The Italian study proposes this increase in immunity thanks to low doses of the virus entering through the lungs and respiratory tract or the gastrointestinal system by touching food with contaminated hands.
As hand washing is not a total sterilization method to remove viral particles, it may contribute to the introduction of small doses into the system and into the intestine, with the epithelial cells expressing the converting enzyme. angiotensin 2 (ACE2) which can be infected with SARS. -CoV-2.
Unlike the respiratory tract, intestinal exposure has been shown to be less pathogenic, which may explain the asymptomatic cases of COVID-19.
T cell responses have been shown to be polyfunctional, stable and can last for six months after infection. SARS-CoV-2 specific T cells with a rod-like memory phenotype have been identified in recovered COVID-19 patients, underscoring the long-term impact of memory T cells in the immune response after viral infection.
A key study of Swedish subjects found that these SARS-CoV-2 specific T cells were found in 67% of exposed family members who had shared a home with the infected individual, further adding to the theory of immunity after repeated exposure to low viral doses.
While large doses of virus reaching the airways can cause the death of airway epithelial cells and trigger the production of inflammatory cytokines and chemokines, which recruit immune cells to the lungs, low doses that reach the same area are less likely to trigger this massive response.
The lack of an inflammatory response associated with low doses allows viral antigens to be processed and presented to CD4 + or CD8 + T cells via the major histocompatibility complex, which can lead to the development of an adaptive immune response against the virus. SARS-CoV-2.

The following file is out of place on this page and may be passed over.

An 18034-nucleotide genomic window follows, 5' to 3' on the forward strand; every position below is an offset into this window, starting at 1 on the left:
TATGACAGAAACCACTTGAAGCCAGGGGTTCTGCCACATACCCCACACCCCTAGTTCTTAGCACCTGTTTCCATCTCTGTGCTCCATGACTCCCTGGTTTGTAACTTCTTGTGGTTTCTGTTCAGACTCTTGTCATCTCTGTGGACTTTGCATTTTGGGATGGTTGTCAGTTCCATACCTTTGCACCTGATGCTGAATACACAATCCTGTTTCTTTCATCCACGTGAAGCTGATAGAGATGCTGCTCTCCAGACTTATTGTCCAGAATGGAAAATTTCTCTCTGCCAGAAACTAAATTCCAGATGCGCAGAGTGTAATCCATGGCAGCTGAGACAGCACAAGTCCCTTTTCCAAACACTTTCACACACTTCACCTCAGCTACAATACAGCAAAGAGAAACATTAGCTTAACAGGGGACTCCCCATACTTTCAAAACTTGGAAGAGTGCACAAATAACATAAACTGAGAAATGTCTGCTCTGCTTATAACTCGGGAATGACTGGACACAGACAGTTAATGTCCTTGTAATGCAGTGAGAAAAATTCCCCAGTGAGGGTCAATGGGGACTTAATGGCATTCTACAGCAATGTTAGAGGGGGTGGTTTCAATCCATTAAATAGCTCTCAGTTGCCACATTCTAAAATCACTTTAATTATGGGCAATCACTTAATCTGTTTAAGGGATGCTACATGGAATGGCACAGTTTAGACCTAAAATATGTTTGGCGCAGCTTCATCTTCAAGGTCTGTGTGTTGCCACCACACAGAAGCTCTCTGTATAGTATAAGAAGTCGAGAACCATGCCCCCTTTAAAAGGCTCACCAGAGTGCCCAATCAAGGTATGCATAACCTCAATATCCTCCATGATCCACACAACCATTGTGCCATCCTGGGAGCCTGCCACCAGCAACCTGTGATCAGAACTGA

The future of COVID-19
Since surgical masks are worn more visible to the public, the low doses that can escape can act as a “virolation” process which can increase asymptomatic cases of SARS-CoV-2 and impact immunity. overall.
The U.S. Center for Disease Control and Prevention (CDC) said the relative risk of viral transmission from inanimate objects of SARS-CoV-2 is low compared to direct contact, including droplet transmission and by air.
In addition, a systematic analysis of the stability of the virus also indicated that the concentration of the virus on plastic and steel decreases further after 72 hours.
The future of the pandemic may lie in a transition to an endemic where the virus may still be true and fine with emerging variants, but low doses from infectious individuals and inanimate objects may help with asymptomatic or paucisymptomatic presentations of. the infection.
It can work the same as the common cold and allow for a more gradual future with increased natural immunity for people around the world.
- De Angelis, M., Francescangeli, F., Rossi, R., Giuliani, A., De Maria, R. and Zeuner, A., 2021. Repeated exposure to subinfectious doses of SARS-CoV-2 may Promote T cell immunity and Protection against severe COVID-19. Virus, 13 (6), p.961., DOI: https://doi.org/10.3390/v13060961, https://www.mdpi.com/1999-4915/13/6/961/htm